It is ironically, Vietnam’s greatest enemy, the Viet Cong, who have provided for thxx him the glue to fight against something more ruthless than Khanh himself, but yet which is still sub-national since North Viet Nam is already under Communist control. The second favor benefitting Khanh is that at this time his opponents are as bys busy fighting among themselves as they are frighting against him.






Besides Khanh Inc., there are three other significant power groups now opoerating in Saigon, where the unity of government must be reinforced. They are:

1. The Dai Vet (Greater Viet Nam) Parmmxymm Party, Anti-Communist, Largely Catholic the group d3eemed most likely to toss a coup if there is one. Among its ranks are key troop-controllojcontrolling generals, including the chief of staff of the Joint General Staff, who not only commands all troops in the country, but also has personal responsibility for the crack 7th Division directly south of Saigon, where are the Viet Cong are running wild. The division commander, also a hardcore Dai Vet, controlls enough troops, if properly mobilized and moved, to x topple easily kx units loyal to x Khanh in Saigon.

Yet, the party itself reflects the main dicis devisive divisive force in the country: regionalism. The French splintered Viet Nam into three regions–3the northern, the central which was residence for old Imperial court, and the sourt southern region including the Mekong Delta, xhmmazmakdmgmmmgmmmmmm primary target of the Viet Cong guerrillas. The southern section, because of hotter climate, richer lands and easier life, are regarded by thex pe-ople of the othe4 other two regions as the poor white trash of Viet Nam.

The northern branch of the party, mostly refuggees who are the most educated and energetic in the country, is significantly represented in the government by the Foreign Minister, Dr. Phan Huy RxQuat, who [?]





represented Vietnam at the SEATO conference, and inxxxlly[FRS?] vice premier in charge of economies who is a 43-year-old ex-Harvard University professor.WhoHe would be an important candidate Should Khanh ever relinquish his position of prime minister as oncce head of the civilian government, the Central Vietnam wing has the most rice-roots support, but the least power in Saigon. The Southern wing is divideds withing itself. One faction is headed by Dr. Nguyen Ton Hoan, isKhannos Khanh‘s vice proimm premier in charge of pacification, mmax the most si significant civilian heading the war effort. Dr. Hoan, a Cathloic Cah Catholic who returned from nine years ov e e of exile in Paris has been one of Khanh‘s supporters, but is also rumored to want to become prime minister. The second section of the souther wing southern wing headed by a businessman is anti-Khanh.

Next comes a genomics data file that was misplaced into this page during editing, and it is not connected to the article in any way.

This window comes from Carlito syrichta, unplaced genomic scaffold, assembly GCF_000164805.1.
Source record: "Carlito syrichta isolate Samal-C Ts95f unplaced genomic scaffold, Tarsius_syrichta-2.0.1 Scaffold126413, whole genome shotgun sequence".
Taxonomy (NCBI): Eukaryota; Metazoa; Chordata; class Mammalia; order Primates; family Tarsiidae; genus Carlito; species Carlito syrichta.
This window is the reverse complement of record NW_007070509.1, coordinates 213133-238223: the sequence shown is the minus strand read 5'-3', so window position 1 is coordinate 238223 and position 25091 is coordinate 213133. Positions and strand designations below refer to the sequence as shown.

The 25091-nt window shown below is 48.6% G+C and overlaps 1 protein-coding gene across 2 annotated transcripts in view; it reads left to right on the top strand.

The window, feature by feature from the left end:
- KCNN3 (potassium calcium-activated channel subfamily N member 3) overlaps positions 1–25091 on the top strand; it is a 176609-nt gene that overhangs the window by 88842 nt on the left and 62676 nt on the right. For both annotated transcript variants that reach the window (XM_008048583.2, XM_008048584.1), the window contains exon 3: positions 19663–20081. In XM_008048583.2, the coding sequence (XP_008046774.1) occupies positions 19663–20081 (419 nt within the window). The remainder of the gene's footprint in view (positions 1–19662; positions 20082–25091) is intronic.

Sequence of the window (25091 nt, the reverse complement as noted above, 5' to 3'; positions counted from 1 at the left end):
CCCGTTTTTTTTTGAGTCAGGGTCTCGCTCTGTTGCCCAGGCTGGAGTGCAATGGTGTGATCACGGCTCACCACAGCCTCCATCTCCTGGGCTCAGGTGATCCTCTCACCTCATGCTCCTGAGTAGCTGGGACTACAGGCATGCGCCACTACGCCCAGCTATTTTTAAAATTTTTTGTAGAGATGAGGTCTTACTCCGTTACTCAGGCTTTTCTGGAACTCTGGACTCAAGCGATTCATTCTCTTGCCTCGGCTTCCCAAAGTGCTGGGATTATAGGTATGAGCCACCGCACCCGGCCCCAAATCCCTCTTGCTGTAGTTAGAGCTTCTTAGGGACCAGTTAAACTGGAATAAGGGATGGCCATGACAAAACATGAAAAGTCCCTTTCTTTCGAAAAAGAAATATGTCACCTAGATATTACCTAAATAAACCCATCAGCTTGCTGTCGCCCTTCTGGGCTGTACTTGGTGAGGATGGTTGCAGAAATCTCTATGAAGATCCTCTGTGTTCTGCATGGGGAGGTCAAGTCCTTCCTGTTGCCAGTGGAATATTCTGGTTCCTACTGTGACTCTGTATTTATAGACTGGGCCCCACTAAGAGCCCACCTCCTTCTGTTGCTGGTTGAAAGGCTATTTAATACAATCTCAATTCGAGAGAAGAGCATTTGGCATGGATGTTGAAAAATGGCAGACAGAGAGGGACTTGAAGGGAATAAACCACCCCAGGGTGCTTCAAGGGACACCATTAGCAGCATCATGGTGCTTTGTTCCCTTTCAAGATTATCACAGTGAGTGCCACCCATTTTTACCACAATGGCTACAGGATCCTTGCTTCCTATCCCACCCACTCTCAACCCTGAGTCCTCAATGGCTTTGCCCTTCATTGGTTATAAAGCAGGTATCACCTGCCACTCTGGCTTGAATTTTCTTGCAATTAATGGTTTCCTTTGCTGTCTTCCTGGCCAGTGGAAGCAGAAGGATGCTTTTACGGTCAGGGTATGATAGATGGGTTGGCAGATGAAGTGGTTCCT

Vietnamese political parties are distinctly differently from thosE in America. There are no known membership lists; ingenuous use of rumors and slander replace party leaflets and banners; party corruption sib substitutes for party fundraising drives. Saigonese call the party, not the Dai Viet, but the Dai Vet, (Big Dredged) meaning to pull in rake-offs and grafts. The U. S. government has out off aid to several projects which the Dai Viet has engineerred only to raise funds or prestigre of the party.

While most parties in Viet Nam are nationalist-anti-communist, none have anxdx ideolo (More) ideology to counter that of the Communists. Most groups revolve around personalities, “and there are always more leaders than members in any party,” one Vietnamese commented.





2. A groupd of generals from the Central region, headed by General Do Mau a lean stoop-shouldered mx mxx man in late 40s who has been the principalinengineer in the two previous coups. Wearing Carmine de Sapio-ty0e sunglasses, he is proud of his peasant birth. Yet he’s one of the most ingenuous ingriguers inViet Nam. A kingmaker rather than a king, and unofficial overseer of the Vietnamese intelligence network, he in one way or another will in large part decide whether Khanh stays in power or not. Some of the generll generals are considered to be working for the central intelligence agency, but their loayl loyalit loyalties ma-y shift.

3. Young officers around General Duacc Pugon Duong Van Minh, the goldtoothed nominal chief of state who commandes more genuine popularity and prestige from the population and lower-ranking offie officers than any other individual. Vietnamese observers predict that if the Dai Viet succeeds in the next coup, and then surely flounders, the fout fouth fourth coup would boost Ming Ming Minh into power.

But in the final analysis in Viet Nam, the most illogical of all rationale–superstition–may win out. Khnahh Khanh‘s opponents in fnxggnxm the war of Saigon call him “Thang Rau De”–the one with the beard, indicating he’s attempting to hid his recessed chin which means a shor short life, or “Thang Mat Loi”, the one with the bulging eyes, a symbolb symbol of trushtw trustworthy trustworthiness.





However, imxmmimmxin a bearded village elder in An Binh (Village of Peace) xx who daily witnesses Gen. Khanh‘s anti-Communist war (the hamlet chief was killed by the Viet Cong, two subordinates beheaded, schoolhouse poxed with bmllmtmm bullet holes,) predicted said General Khanh has “Buddha ears–big ears like Buddha so he can do something outstanding and hiw his eyes are round which is a good omen.”

Whether the advocates of the “Buddha ear” omen or the “Reu De” (goats beard, hence goatee) omen proves right may well determine the future, no nly NOT ONLYof General Khanh and Viet Nam but also ihm America’s prestige in throughout tyh he the world.